While 2016 was the year of firms and governments experimenting with blockchain technology, 2017 should be the year we see use cases being proven and actually coming to market, according to Abdul Naushad, chairman and founder of PayCommerce.
“So much venture capital money has been pumped into the market that investors, stakeholders and the industry should demand to see meaningful results based on the promises and proof of concepts introduced to the market,” Naushad told Bitcoin Magazine.
According to data from CB Insights, over $1.3 billion has been invested in Bitcoin and blockchain startups since 2012, highlighting the craze surrounding the technology. In 2016, the top five largest Bitcoin and blockchain rounds accounted for $264 million in funding, representing over 60 percent of all funding to companies in the space over the period. These include Digital Asset Holdings’ $67 million funding round, Circle Internet Financial’s $60 million Series C and Blockstream’s $55 million Series A.
“It's time to challenge if these investments actually improve the ecosystem and generate real value to banks, corporates and market participants overall,” said Naushad.
Based in Edison, New Jersey, PayCommerce is a cross-border payments network that leverages distributed ledger technology to provide instant cross-border transactions in the business-to-business payments space. In the last 12 months, the company has processed $400 million worth of transactions and cleared 250 million transactions on the network. It leads a banking consortium counting more than 100 members in 83 countries.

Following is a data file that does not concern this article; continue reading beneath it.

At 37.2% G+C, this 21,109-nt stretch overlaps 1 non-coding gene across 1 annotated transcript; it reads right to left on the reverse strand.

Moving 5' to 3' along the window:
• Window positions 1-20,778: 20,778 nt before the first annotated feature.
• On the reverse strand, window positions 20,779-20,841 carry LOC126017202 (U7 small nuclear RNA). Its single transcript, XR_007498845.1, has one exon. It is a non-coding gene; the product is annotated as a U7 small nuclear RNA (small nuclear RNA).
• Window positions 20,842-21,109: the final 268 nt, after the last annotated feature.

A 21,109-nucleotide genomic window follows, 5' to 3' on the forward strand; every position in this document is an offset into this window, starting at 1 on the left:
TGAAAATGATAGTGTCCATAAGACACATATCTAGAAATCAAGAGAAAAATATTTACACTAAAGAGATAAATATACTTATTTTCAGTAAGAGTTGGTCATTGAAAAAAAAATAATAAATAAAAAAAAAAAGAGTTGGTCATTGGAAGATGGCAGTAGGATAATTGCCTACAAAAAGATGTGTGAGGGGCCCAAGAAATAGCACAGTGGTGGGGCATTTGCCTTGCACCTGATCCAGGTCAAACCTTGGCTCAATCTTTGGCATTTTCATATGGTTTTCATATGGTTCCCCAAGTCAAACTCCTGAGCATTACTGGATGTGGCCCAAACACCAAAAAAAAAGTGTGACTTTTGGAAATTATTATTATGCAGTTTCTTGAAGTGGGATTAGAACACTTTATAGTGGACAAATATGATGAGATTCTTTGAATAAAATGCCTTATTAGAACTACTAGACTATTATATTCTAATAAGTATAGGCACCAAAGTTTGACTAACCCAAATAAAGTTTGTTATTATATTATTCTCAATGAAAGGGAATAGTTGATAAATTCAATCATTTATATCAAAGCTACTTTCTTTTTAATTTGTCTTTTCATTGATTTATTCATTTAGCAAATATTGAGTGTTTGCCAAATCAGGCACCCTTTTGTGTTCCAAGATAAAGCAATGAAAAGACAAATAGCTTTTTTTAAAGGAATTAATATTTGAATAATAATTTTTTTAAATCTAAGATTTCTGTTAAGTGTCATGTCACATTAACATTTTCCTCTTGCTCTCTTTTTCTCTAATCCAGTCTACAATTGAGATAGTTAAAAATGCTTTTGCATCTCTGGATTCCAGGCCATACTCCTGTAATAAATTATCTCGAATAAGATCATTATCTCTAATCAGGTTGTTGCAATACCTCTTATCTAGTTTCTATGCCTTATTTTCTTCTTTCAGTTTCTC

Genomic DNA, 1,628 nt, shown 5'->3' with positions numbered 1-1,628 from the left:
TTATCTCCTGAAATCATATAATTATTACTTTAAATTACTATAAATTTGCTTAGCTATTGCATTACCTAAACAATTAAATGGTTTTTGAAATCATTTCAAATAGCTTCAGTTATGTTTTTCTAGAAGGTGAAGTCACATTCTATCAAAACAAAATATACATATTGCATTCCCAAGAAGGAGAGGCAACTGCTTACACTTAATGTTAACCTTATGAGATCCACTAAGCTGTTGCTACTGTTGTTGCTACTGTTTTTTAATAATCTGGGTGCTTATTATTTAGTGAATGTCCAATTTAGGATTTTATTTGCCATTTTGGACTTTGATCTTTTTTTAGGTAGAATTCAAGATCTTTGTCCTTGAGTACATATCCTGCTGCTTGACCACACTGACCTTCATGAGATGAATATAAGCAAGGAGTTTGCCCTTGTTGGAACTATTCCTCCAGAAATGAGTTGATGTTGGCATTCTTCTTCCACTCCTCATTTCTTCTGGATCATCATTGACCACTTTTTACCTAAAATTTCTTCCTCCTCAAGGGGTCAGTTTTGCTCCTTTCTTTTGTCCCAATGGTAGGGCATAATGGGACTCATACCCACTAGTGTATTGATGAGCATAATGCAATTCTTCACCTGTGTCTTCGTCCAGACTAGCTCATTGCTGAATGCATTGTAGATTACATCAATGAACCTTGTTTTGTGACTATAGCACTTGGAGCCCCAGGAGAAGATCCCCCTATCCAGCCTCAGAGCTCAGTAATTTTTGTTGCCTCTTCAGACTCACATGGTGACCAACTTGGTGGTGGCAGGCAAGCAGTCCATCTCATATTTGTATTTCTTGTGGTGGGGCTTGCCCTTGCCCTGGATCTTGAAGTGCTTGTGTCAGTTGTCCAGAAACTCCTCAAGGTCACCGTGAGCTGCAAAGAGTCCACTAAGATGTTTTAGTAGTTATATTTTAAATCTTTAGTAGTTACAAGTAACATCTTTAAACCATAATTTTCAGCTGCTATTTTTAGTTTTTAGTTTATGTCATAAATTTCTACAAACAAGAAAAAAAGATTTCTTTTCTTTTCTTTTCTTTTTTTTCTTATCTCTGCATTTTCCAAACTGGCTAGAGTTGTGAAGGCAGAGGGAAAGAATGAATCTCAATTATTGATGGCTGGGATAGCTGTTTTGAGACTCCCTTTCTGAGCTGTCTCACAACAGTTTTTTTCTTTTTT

“We are planning to grow our network 20 percent year-over-year,” Naushad said, adding that his company plans to expand in growth markets including the United Arab Emirates and Asia-Pacific.
“We are trying to become the premier global heterogeneous network — a portfolio of banks can connect to PayCommerce’s network and fully leverage the full capabilities of our products and services.”
While there has been a lot of discussion around how distributed ledger technology is disrupting capital markets, little has been said of its use in facilitating cross-border payments.
Cross-border payments represent 20 percent of total transaction volumes in the payments industry worldwide, according to the 2015 McKinsey Global Payments Map. In 2014, cross-border payment flows totaled $160 trillion, generating over $300 billion in revenue from services provided to payers and payees.
“It would be nice to see a payment-focused consortium come together,” said Naushad. “It is the year of cross-border instant payments. We hope that those with a solid, trusted, proven network will lead the way forward. It’s the year where the hype around blockchain [technology] in 2016 must be put to use.”
In this age of digital innovation, banks are paying a lot of attention to new, emerging technologies that promise greater efficiency, especially distributed ledger solutions.
Blockchain technology, a buzzword in the financial services industry, promises to revolutionize the way firms manage and share data, and has the potential to reduce banks’ infrastructure costs by 30 percent, according to Accenture.
Blockchain solutions connect banks directly across the world, allowing them to bypass existing infrastructure while providing alternative sources of settlement. A popular solution is the Ripple payment network, which has also been adopted by the likes of Standard Chartered Bank, National Australia Bank, Mizuho Financial Group, Axis Bank, Santander and UBS.